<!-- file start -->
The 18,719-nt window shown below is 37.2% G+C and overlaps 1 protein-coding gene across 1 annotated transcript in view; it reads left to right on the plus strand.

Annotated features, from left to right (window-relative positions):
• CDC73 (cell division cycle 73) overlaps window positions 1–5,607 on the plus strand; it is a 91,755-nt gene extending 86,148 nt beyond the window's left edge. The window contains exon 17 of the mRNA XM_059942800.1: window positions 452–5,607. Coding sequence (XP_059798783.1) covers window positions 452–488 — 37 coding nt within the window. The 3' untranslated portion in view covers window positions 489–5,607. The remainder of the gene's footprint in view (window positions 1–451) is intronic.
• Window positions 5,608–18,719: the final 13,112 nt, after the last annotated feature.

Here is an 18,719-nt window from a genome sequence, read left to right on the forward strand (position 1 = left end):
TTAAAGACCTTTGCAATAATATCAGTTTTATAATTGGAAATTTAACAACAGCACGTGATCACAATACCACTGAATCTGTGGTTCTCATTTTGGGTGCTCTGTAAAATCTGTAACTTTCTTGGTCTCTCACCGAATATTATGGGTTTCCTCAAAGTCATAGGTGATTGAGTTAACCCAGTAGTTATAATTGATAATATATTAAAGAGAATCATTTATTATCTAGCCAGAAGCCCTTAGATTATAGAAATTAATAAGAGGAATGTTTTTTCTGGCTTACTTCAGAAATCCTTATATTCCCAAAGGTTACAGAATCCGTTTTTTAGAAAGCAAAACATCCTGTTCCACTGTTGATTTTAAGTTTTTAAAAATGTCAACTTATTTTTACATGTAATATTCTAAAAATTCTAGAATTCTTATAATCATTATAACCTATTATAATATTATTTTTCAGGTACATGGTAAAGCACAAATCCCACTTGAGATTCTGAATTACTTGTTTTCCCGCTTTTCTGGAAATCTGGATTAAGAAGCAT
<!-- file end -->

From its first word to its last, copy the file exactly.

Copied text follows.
The 18,719-nt window shown below is 37.2% G+C and overlaps 1 protein-coding gene across 1 annotated transcript in view; it reads left to right on the plus strand.

Annotated features, from left to right (window-relative positions):
• CDC73 (cell division cycle 73) overlaps window positions 1–5,607 on the plus strand; it is a 91,755-nt gene extending 86,148 nt beyond the window's left edge. The window contains exon 17 of the mRNA XM_059942800.1: window positions 452–5,607. Coding sequence (XP_059798783.1) covers window positions 452–488 — 37 coding nt within the window. The 3' untranslated portion in view covers window positions 489–5,607. The remainder of the gene's footprint in view (window positions 1–451) is intronic.
• Window positions 5,608–18,719: the final 13,112 nt, after the last annotated feature.

Here is an 18,719-nt window from a genome sequence, read left to right on the forward strand (position 1 = left end):
TTAAAGACCTTTGCAATAATATCAGTTTTATAATTGGAAATTTAACAACAGCACGTGATCACAATACCACTGAATCTGTGGTTCTCATTTTGGGTGCTCTGTAAAATCTGTAACTTTCTTGGTCTCTCACCGAATATTATGGGTTTCCTCAAAGTCATAGGTGATTGAGTTAACCCAGTAGTTATAATTGATAATATATTAAAGAGAATCATTTATTATCTAGCCAGAAGCCCTTAGATTATAGAAATTAATAAGAGGAATGTTTTTTCTGGCTTACTTCAGAAATCCTTATATTCCCAAAGGTTACAGAATCCGTTTTTTAGAAAGCAAAACATCCTGTTCCACTGTTGATTTTAAGTTTTTAAAAATGTCAACTTATTTTTACATGTAATATTCTAAAAATTCTAGAATTCTTATAATCATTATAACCTATTATAATATTATTTTTCAGGTACATGGTAAAGCACAAATCCCACTTGAGATTCTGAATTACTTGTTTTCCCGCTTTTCTGGAAATCTGGATTAAGAAGCAT